From her vantage point in a ponderosa pine, Amanda Senseman—better known as Warbler—can see for miles. Thursday morning she spotted something that made her angry: California Highway Patrol officers arresting folks who share her opposition to a Highway 101 bypass.
Warbler said at least one of the protesters was chanting support for the tree sitter, who is hoping that her occupation of the pine will stop construction on the bypass.
"I'm angry because they are not listening and they are going ahead with this project that is clearly opposed by most of the people who live here," Warbler said.
CHP spokespeople referred questions to an officer who was not available for comment on Thursday morning.
The arrests went along with the construction of a lot of fencing, Warbler said.
"They are definitely making it hard to get access to this area," she said.
Caltrans is building the bypass around downtown Willits where the highway currently slows down. Opponents say it will damage wetlands, bird habitat and rivers where coho salmon swim.
Warbler has perched 71 feet in the tree for the past 53 days, she said, and has no intention of coming down until Caltrans agrees to consider alternatives to the bypass.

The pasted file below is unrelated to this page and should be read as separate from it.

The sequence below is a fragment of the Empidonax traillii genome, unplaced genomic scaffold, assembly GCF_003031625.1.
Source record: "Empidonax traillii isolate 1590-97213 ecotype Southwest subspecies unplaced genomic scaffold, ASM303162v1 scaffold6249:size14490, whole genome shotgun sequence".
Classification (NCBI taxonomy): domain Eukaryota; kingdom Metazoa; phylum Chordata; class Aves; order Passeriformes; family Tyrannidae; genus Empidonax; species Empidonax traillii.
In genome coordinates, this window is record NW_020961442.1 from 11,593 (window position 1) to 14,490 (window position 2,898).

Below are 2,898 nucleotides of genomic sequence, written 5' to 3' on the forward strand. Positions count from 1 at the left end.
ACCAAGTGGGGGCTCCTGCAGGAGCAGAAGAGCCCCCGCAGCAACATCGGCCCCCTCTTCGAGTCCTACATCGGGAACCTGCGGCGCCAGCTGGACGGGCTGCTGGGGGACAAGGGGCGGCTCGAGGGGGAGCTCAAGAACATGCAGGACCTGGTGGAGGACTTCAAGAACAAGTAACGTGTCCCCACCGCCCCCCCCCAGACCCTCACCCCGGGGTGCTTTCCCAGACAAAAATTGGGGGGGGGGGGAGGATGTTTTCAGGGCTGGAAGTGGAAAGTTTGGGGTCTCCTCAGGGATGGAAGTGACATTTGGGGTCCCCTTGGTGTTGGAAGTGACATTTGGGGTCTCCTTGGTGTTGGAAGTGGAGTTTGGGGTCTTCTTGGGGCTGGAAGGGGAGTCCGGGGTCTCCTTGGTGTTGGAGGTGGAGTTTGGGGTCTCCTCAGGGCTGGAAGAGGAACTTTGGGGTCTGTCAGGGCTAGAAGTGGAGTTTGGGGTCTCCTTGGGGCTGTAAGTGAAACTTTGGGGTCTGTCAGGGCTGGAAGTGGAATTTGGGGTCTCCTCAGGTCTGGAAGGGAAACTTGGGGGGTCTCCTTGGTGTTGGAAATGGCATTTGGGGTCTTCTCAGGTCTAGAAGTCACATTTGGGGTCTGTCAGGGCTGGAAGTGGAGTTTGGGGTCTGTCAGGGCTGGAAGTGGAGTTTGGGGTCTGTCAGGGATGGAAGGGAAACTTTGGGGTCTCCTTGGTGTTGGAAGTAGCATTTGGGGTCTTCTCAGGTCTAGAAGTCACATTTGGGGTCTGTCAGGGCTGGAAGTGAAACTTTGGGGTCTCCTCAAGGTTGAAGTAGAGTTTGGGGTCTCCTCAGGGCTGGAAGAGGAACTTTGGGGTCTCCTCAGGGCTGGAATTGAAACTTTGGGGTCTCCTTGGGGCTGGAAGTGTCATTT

The protests have delayed the project, the Ukiah Daily Journal reports:
Some anti-bypass activists had called for an "occupy-style" encampment starting Sunday night for the area along Highway 101 near the site of the ongoing protest tree-sit, but there was little sign of this activity. More than 50 protesters gathered at the Warbler tree sit protest on Monday. Early Tuesday morning, a number of protesters gathered again at the site, waving signs and singing songs.
Caltrans has already fallen behind in its construction schedule since the first field work started and then stopped Feb. 25 at the request of the California Department of Fish and Wildlife. The CDFW requested Caltrans improve its bird monitoring protocols before disturbing more vegetation.